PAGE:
Recently an asteroid has been observed while breaking apart. What makes this particularly interesting is that it doesn’t seem to be due to a collision, but rather due to the effects of sunlight. The first analysis of this asteroid was presented this week in the Astrophysical Journal Letters.1
The asteroid was observed breaking up over the past several months. The fact that it happened gradually, and that the fragments are moving along the same general direction as the original asteroid, is an indication that this is not due to a collision with another asteroid. This is very unusual, because the asteroid was in a circular orbit within the main region of the asteroid belt. So the breakup was also not due to gravitational stress during a close approach with another large body.
What is most likely is that the asteroid was loosely packed, perhaps fractured by an earlier collision. Over time sunlight pressure caused the asteroid to rotate ever faster. Eventually the rotation was great enough that the asteroid was flung apart.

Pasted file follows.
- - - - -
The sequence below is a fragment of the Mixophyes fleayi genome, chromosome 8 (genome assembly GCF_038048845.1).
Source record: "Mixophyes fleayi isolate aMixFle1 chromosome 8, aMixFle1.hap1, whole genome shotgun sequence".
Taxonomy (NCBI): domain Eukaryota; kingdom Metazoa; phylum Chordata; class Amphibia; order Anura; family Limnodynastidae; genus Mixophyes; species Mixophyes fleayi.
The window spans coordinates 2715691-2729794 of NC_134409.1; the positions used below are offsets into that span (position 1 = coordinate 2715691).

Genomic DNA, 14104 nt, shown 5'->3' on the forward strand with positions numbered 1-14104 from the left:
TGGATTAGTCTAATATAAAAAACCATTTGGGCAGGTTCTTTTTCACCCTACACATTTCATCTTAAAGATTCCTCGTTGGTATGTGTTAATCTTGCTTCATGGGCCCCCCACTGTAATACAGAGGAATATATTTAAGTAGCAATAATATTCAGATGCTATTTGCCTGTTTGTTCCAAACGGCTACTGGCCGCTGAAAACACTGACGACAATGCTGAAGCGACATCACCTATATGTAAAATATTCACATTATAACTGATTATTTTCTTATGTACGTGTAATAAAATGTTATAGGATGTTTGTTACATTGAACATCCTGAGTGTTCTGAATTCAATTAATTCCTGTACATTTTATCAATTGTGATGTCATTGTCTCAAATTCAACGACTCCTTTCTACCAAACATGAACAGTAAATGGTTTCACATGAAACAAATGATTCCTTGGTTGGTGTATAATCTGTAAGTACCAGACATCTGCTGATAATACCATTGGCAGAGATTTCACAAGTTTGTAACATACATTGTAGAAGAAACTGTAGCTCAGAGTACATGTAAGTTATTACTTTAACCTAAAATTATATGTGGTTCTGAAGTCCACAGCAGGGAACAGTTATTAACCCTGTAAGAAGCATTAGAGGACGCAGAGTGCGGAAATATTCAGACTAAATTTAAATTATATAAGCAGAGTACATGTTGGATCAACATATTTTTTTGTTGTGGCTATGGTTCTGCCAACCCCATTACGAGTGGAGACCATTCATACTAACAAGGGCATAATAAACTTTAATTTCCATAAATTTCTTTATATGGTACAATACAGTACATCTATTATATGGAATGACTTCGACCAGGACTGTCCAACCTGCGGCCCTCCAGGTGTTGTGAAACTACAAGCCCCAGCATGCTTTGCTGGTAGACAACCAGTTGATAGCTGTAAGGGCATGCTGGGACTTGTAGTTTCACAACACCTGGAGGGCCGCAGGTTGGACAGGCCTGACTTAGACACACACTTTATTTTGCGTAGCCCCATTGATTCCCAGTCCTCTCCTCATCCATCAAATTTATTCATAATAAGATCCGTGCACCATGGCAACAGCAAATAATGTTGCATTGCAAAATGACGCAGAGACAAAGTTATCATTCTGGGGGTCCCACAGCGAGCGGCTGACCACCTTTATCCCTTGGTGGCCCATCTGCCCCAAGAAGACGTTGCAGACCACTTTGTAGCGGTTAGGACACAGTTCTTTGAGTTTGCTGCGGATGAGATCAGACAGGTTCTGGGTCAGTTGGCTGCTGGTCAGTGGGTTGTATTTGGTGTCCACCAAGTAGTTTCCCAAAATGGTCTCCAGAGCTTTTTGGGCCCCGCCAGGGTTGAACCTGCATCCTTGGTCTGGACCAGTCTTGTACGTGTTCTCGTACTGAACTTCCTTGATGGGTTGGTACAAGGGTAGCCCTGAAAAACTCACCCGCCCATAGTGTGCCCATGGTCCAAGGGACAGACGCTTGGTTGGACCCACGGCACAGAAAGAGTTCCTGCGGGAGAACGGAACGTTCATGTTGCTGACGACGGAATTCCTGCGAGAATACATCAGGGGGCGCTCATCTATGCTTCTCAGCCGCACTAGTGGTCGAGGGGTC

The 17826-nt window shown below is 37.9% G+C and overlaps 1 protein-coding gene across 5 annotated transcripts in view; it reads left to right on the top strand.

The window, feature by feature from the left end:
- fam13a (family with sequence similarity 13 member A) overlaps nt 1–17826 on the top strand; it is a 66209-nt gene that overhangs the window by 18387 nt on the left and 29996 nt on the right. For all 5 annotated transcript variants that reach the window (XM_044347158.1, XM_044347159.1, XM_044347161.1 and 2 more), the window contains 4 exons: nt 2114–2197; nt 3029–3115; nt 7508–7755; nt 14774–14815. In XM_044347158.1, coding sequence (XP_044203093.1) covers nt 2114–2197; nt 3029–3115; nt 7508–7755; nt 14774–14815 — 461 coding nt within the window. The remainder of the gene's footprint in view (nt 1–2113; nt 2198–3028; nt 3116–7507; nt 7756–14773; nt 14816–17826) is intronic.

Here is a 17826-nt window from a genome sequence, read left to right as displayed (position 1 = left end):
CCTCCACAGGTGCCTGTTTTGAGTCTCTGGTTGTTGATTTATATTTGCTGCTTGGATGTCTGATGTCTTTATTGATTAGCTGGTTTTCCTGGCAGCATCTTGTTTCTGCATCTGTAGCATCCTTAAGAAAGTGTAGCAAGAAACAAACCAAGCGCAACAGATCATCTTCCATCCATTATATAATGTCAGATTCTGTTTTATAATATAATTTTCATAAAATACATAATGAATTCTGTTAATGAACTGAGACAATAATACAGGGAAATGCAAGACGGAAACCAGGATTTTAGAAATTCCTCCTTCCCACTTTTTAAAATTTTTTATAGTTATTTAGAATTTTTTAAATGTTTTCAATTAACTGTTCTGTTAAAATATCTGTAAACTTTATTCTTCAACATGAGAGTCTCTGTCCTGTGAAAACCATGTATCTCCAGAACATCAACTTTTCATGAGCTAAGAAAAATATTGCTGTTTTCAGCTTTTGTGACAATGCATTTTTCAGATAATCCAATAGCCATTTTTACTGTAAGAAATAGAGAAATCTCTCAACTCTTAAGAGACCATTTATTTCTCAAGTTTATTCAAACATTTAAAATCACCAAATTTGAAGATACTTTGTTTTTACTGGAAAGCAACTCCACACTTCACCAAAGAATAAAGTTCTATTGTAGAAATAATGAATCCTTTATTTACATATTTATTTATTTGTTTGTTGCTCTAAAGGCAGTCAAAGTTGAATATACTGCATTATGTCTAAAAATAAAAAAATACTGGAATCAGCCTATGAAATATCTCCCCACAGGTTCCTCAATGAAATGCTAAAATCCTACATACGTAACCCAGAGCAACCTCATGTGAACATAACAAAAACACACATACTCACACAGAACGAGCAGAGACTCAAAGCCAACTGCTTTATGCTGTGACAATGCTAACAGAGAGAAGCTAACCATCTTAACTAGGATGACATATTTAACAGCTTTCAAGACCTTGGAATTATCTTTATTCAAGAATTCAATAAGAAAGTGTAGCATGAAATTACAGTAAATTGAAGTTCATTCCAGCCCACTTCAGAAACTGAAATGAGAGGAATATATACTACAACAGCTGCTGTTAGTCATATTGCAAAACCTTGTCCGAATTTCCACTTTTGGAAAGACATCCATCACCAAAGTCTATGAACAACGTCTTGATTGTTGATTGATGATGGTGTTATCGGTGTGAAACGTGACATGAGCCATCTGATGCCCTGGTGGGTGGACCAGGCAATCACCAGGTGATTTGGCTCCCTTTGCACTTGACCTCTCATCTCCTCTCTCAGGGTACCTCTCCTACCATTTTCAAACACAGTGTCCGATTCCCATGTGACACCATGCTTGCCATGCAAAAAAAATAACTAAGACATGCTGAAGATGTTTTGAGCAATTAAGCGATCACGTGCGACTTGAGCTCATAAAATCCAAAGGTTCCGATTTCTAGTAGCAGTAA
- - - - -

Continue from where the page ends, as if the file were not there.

It might seem odd that sunlight can cause an asteroid to rotate, but it is actually an effect known as the Yarkovsky–O’Keefe–Radzievskii–Paddack effect, or YORP effect for short. If you’ve ever seen a radiometer spin when exposed to sunlight, you’ve seen a similar effect. Although light doesn’t have mass, it does have momentum, and that momentum can push an asteroid very slightly. With an asymmetrical asteroid, the amount of light pressure on different parts of an asteroid can be different. Over millions of years this imbalance can cause the asteroid to gradually spin faster.
We’ve observed this effect before, and now it seems the effect can rotate small, loose asteroids to the point that they break apart. This may actually be more common than breakups due to collisions.
Jewitt, David, et al. “Disintegrating asteroid P/2013 R3.” The Astrophysical Journal Letters 784.1 (2014): L8. ↩︎